Another external evidence that the Bible is truly God’s Word is the integrity of the human authors. As mentioned earlier, God used men from many walks of life to record His Words to us. In studying the lives of these men, there is no good reason to believe that they were not honest and sincere men. Examining their lives and the fact that they were willing to die (often excruciating deaths) for what they believed in, it quickly becomes clear that these ordinary yet honest men truly believed that God had spoken to them. The men who wrote the New Testament and many hundreds of other believers (1 Corinthians 15:6) knew the truth of their message because they had seen and spent time with Jesus Christ after He had risen from the dead. The transformation of seeing the Risen Christ had a tremendous impact on these men. They went from hiding in fear, to being willing to die for the message God had revealed to them. Their lives and deaths testify to the fact that the Bible truly is God’s Word.
With so many Bible versions today which one is the best translation?
The fact that there are so many Bible versions is both a blessing and a problem. It is a blessing in that the Word of God is available to anyone who needs it in an easy-to-understand, accurate translation. It is a problem in that the different versions can create controversy and problems in Bible studies, teaching situations, etc. The differences between the translations can also be a subject of great division within the church body.
It is probably wise to have access to at least 2 or 3 of the major translations KJV (King James Version), NIV (New International Version), NAS (New American Standard), NKJV (New King James Version), ESV (English Standard Version), NLT (New Living Translation), for comparison’s sake. If a verse or passage in one translation is a little confusing, it can be helpful to compare it side-by-side with another version. It is difficult to say which translation is the “best.” “Best” would be determined by a combination of the translation method personally considered best and your interpretation of the textual data underlying your translation. For example, the KJV and NAS attempted to take the underlying Hebrew and Greek words and translate them into the closest corresponding English words as possible (word for word), while the NIV and NLT attempted to take the original thought that was being presented in Greek and Hebrew and then express that thought in English (thought for thought). Many of the other translations attempt to “meet in the middle” between those two methods. Paraphrases such as The Message or The Living Bible can be used to gain a different perspective on the meaning of a verse, but they should not be used as a primary Bible translation.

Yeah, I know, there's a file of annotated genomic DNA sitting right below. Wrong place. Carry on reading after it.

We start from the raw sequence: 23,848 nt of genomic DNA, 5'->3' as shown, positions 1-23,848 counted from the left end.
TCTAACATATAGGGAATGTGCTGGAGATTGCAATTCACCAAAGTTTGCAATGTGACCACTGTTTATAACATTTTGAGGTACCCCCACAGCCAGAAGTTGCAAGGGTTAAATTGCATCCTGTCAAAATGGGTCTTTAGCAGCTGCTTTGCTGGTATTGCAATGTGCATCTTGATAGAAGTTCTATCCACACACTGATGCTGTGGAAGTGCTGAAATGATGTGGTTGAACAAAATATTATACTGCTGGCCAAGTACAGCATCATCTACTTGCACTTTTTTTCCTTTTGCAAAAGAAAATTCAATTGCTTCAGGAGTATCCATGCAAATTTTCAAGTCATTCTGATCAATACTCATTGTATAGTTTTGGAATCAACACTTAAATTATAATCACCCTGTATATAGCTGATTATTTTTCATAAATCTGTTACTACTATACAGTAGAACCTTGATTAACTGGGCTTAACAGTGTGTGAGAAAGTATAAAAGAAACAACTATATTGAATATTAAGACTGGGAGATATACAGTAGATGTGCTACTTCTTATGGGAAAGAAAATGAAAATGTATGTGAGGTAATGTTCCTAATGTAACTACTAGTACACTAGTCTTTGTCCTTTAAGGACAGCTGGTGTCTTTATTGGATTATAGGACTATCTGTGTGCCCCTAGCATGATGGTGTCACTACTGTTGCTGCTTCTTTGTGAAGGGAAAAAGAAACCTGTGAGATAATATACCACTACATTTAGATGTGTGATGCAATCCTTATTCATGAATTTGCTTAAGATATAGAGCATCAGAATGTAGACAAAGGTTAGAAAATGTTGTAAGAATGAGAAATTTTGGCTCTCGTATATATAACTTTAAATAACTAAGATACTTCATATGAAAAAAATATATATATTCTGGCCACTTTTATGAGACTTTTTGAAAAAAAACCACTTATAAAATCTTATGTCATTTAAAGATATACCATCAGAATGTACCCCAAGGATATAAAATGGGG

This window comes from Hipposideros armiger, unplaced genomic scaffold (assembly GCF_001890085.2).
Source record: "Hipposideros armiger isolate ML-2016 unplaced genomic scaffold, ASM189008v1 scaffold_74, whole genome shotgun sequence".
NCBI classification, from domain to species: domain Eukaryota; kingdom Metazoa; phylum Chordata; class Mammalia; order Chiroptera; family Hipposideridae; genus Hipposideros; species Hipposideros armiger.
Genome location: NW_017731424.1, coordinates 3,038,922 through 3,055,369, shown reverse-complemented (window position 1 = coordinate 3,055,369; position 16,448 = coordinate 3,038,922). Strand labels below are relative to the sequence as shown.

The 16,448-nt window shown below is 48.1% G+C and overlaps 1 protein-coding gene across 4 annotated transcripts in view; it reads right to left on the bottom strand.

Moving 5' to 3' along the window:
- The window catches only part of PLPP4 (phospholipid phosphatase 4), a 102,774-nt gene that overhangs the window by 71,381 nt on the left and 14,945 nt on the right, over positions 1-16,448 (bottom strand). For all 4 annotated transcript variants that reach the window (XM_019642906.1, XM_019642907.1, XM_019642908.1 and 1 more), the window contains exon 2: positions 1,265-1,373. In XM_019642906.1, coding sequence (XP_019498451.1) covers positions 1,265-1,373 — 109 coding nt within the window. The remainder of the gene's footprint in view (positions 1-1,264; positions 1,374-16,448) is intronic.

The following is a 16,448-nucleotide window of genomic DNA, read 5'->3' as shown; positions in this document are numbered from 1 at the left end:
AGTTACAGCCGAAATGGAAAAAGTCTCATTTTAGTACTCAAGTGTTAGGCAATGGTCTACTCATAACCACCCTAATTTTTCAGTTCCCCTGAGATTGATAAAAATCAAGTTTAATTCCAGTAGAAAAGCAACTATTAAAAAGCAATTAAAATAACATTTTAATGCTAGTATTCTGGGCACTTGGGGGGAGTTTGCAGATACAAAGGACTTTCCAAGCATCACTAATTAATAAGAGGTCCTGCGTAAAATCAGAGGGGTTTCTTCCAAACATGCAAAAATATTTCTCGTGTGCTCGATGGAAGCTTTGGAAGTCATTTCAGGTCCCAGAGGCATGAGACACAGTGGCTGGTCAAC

There are many more Bible versions out there. It is wise to have a personal method for determining whether a particular Bible translation is accurate. A good technique is to have a set of Scripture verses you know well, and look those verses up in a translation you are unsure of. A good idea is to look at some of the most common verses which speak of the deity of Christ (John 1:1, 14; 8:58; 10:30; Titus 2:13) to make sure a Bible version is true to the Word of God. We can be confident that God’s Word is truth, and that it will accomplish His purposes (Isaiah 55:11; 2 Timothy 3:16-17; Hebrews 4:12).
Where is a good place to start reading the Bible?
For starters, it’s important realize that the Bible is not an ordinary book that reads smoothly from cover to cover. It’s actually a library, or collection, of books written by different authors in several languages over a couple thousand years. Martin Luther said that the Bible is the ‘cradle of Christ’ because all biblical history and prophecy ultimately point to Jesus. Therefore, any first reading of the Bible should begin with the Gospels. The book of Mark is quick and fast-paced and is a good place to start. Then you might want to go on to the Gospel of John, which focuses on the things Jesus claimed about Himself. Mark tells about what Jesus did, while John tells about what Jesus said. In John are some of the simplest and clearest passages, such as John 3:16, but also some of the deepest and most profound passages. Reading the Gospels (Matthew, Mark, Luke, John) will familiarize you with Christ’s life and ministry.
After that, read through some of the Epistles (Romans, Ephesians, Philippians). They teach us how to live our lives in a way that is honoring to God. When you start reading the Old Testament, read the book of Genesis. It tells us about how God created the world, and about how mankind fell into sin, and the impact it had on the world. Exodus, Leviticus, Numbers, and Deuteronomy can be hard to read because they get into all the laws God required the Jews to live by. While you should not avoid those books, they are perhaps better left for later study. In any case, try not to get bogged down in them. Read Joshua through Chronicles to get a good history of Israel. Reading Psalms through Song of Solomon will give you a good feel for Hebrew poetry and wisdom. The prophetic books, Isaiah through Malachi, can be hard to understand as well. Remember, the key to understanding the Bible is asking God for wisdom (James 1:5). God is the author of the Bible, and He wants you to understand His Word.